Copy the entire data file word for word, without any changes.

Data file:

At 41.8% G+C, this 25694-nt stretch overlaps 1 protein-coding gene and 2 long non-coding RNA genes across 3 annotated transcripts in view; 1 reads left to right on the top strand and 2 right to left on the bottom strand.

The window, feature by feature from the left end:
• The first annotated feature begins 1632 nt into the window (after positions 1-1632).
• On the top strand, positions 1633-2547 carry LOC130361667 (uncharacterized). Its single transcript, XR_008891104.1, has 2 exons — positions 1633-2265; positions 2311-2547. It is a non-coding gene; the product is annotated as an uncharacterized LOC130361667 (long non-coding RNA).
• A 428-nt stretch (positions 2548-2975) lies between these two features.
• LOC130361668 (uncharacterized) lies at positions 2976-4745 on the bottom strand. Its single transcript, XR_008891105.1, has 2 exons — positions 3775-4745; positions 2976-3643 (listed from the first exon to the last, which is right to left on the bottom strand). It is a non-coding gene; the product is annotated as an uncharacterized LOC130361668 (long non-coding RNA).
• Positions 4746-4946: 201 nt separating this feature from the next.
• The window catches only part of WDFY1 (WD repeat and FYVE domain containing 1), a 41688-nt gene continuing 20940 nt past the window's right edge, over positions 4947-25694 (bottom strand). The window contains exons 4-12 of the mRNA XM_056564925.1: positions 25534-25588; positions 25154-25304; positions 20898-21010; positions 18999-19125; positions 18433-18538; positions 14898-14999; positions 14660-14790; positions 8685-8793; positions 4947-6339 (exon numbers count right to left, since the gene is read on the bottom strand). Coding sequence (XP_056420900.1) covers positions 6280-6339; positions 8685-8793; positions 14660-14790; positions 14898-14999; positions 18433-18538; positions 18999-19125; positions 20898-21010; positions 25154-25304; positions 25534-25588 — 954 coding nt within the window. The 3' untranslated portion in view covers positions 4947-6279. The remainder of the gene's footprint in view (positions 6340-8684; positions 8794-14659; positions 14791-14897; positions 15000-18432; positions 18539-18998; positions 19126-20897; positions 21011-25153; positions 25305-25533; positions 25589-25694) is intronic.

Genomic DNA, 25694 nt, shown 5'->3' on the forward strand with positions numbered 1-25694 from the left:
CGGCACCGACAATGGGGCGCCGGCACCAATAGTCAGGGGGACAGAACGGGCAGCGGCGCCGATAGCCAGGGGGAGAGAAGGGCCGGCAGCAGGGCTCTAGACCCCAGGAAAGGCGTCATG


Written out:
At 41.8% G+C, this 25694-nt stretch overlaps 1 protein-coding gene and 2 long non-coding RNA genes across 3 annotated transcripts in view; 1 reads left to right on the top strand and 2 right to left on the bottom strand.

The window, feature by feature from the left end:
• The first annotated feature begins 1632 nt into the window (after positions 1-1632).
• On the top strand, positions 1633-2547 carry LOC130361667 (uncharacterized). Its single transcript, XR_008891104.1, has 2 exons — positions 1633-2265; positions 2311-2547. It is a non-coding gene; the product is annotated as an uncharacterized LOC130361667 (long non-coding RNA).
• A 428-nt stretch (positions 2548-2975) lies between these two features.
• LOC130361668 (uncharacterized) lies at positions 2976-4745 on the bottom strand. Its single transcript, XR_008891105.1, has 2 exons — positions 3775-4745; positions 2976-3643 (listed from the first exon to the last, which is right to left on the bottom strand). It is a non-coding gene; the product is annotated as an uncharacterized LOC130361668 (long non-coding RNA).
• Positions 4746-4946: 201 nt separating this feature from the next.
• The window catches only part of WDFY1 (WD repeat and FYVE domain containing 1), a 41688-nt gene continuing 20940 nt past the window's right edge, over positions 4947-25694 (bottom strand). The window contains exons 4-12 of the mRNA XM_056564925.1: positions 25534-25588; positions 25154-25304; positions 20898-21010; positions 18999-19125; positions 18433-18538; positions 14898-14999; positions 14660-14790; positions 8685-8793; positions 4947-6339 (exon numbers count right to left, since the gene is read on the bottom strand). Coding sequence (XP_056420900.1) covers positions 6280-6339; positions 8685-8793; positions 14660-14790; positions 14898-14999; positions 18433-18538; positions 18999-19125; positions 20898-21010; positions 25154-25304; positions 25534-25588 — 954 coding nt within the window. The 3' untranslated portion in view covers positions 4947-6279. The remainder of the gene's footprint in view (positions 6340-8684; positions 8794-14659; positions 14791-14897; positions 15000-18432; positions 18539-18998; positions 19126-20897; positions 21011-25153; positions 25305-25533; positions 25589-25694) is intronic.

Genomic DNA, 25694 nt, shown 5'->3' on the forward strand with positions numbered 1-25694 from the left:
CGGCACCGACAATGGGGCGCCGGCACCAATAGTCAGGGGGACAGAACGGGCAGCGGCGCCGATAGCCAGGGGGAGAGAAGGGCCGGCAGCAGGGCTCTAGACCCCAGGAAAGGCGTCATG